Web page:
Cannot stifle liberty on the altar of conjectures: Supreme Court on arrest of activists
Supreme Court says institutions need to be robust to take on dissent, asks Maharashtra to show evidence against activists.
The liberty of individuals cannot be curtailed at the altar of conjectures and institutions need to be robust to take on dissent, the Supreme Court observed on Wednesday, even as the Maharashtra government put up a strong defence to justify the August 28 arrest of five activists in connection with the Bhima Koregaon violence in January.
Arguing before a bench led by Chief Justice of India Dipak Misra, additional solicitor general Tushar Mehta said the six other alleged Maoist cadre, arrested in June, had thrown up concrete material requiring the custody of the five activists. He began his arguments by reading out the case diaries of the case.
However, the bench asked Mehta to indicate specific evidence against the five activists arrested on August 28 during nation-wide simultaneous raids.
The Maharashtra police had arrested Varavara Rao (Hyderabad), Sudha Bharadwaj (Faridabad), Arun Ferreira (Mumbai), Gautam Navlakha (Delhi) and Vernon Gonsalves (Mumbai) in connection with an FIR lodged following a conclave – Elgaar Parishad – held on December 31 last year that had triggered violence at Bhima Koregaon a day after.
Justice DY Chandrachud, who is a member of the bench, cautioned Mehta that a “clear-cut distinction” should be made “between opposition and attempts to create disturbance and overthrow governments” and advised the state to focus on such material, if it has any.
“Our institutions should be robust enough when there is an opposition to the system or even to this court. Then there has to be something different to constitute subversion of law and order as far as elected government is concerned,” he said.
Senior counsel Harish Salve, appearing for the complainant in the Bhima Koregan case, sought to counter the judge’s concern. “Whether systematic breakdown of law and order is within permissible limits of dissent has to be seen. There was a difference between someone who is angry saying burn the Constitution and someone being part of an organisation which aims to create unrest trying to provoke,” Salve said. “A lot of it depends on who says and what is said and the context in which it is said,” the lawyer pointed out.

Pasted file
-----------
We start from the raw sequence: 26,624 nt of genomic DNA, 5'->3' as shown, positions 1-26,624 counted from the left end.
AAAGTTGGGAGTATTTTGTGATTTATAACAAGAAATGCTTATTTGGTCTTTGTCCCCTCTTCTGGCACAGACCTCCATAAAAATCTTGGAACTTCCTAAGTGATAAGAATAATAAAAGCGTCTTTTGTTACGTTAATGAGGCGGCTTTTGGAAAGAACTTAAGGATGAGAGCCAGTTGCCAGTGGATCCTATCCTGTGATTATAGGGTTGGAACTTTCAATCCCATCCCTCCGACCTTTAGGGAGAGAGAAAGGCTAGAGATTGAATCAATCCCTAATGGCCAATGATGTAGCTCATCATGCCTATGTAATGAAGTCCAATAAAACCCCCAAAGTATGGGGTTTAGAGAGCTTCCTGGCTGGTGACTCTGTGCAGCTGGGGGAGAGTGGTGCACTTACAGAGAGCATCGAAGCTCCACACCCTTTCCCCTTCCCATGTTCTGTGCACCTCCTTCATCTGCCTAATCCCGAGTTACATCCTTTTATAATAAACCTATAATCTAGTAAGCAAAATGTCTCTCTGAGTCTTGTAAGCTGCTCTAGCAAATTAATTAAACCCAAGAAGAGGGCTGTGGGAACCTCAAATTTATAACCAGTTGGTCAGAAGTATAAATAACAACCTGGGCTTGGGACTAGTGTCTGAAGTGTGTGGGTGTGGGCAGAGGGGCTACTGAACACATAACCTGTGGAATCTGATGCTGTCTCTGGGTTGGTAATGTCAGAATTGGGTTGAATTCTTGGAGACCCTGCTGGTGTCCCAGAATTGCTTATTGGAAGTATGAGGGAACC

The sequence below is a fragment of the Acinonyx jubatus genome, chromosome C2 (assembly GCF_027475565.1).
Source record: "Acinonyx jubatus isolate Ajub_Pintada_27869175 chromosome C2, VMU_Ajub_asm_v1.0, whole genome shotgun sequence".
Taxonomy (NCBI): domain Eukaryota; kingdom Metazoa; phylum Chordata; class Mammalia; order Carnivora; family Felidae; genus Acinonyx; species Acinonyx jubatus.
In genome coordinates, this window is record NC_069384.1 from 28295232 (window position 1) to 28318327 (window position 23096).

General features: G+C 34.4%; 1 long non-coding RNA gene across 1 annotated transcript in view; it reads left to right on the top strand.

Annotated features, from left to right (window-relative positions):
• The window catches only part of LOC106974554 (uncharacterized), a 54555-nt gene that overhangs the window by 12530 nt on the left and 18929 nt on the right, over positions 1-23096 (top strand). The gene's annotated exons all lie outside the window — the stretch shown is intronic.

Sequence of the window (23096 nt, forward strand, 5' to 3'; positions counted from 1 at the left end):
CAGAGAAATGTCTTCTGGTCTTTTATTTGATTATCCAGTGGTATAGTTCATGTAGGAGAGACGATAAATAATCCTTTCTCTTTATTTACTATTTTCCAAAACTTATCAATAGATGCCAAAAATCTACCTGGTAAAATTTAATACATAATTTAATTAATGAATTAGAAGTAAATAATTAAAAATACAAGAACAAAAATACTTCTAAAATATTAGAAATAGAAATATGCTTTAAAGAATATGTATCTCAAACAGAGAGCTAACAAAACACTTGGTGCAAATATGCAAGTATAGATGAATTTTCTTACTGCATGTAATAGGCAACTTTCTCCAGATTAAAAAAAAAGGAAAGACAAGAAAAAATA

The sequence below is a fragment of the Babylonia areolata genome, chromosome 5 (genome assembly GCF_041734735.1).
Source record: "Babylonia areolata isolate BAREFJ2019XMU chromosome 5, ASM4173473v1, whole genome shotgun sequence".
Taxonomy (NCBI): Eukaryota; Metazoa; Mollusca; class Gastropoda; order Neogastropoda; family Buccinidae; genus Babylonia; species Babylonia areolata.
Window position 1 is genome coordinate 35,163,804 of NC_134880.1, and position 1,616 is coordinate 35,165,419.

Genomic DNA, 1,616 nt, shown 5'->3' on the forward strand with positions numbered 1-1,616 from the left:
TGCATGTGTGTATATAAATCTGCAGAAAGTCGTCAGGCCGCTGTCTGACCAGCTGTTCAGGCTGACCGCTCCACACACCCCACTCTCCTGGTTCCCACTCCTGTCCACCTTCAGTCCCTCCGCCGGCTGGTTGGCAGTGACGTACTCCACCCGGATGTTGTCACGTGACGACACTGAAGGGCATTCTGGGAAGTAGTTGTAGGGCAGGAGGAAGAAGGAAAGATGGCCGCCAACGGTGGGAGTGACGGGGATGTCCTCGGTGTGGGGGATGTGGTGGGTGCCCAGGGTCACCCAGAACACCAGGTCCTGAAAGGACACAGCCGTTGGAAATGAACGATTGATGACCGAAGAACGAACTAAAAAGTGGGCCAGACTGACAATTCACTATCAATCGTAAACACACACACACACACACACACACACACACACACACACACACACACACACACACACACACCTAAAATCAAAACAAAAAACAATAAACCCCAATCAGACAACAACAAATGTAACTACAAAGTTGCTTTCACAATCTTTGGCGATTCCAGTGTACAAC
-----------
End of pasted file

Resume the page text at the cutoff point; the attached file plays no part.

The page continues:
“We cannot stifle liberty on the altar of conjectures. We will look at all these attempts with the hawk’s eyes,” Justice Chandrachud said in response.
“Dissent is fine but it is also important who is saying it. If the leader of a banned outfit says it, this will have a different connotation. This court has to look after the liberty of all citizens and not just five,” Mehta told the bench.
The arguments in the case will continue on Thursday. As a result, the SC extended the house arrest of the activists.
Senior advocate Abhishek Manu Singhvi addressed the court earlier in the day. Arguing for the petitioners – historian Romila Thapar and others – Singhvi raised questions on the police claim that one comrade Prakash, who is identified as GN Saibaba, had written letters to the five activists. He wondered how this could be when GN Saibaba was in jail since March 2017 and claimed it was “cooked up evidence”.
He also disputed the Maharashtra police using witnesses from Pune to make arrests in Faridabad asking “What business does Pune Municipal corporation employees have in Faridabad?”
First Published: Sep 19, 2018 22:50:07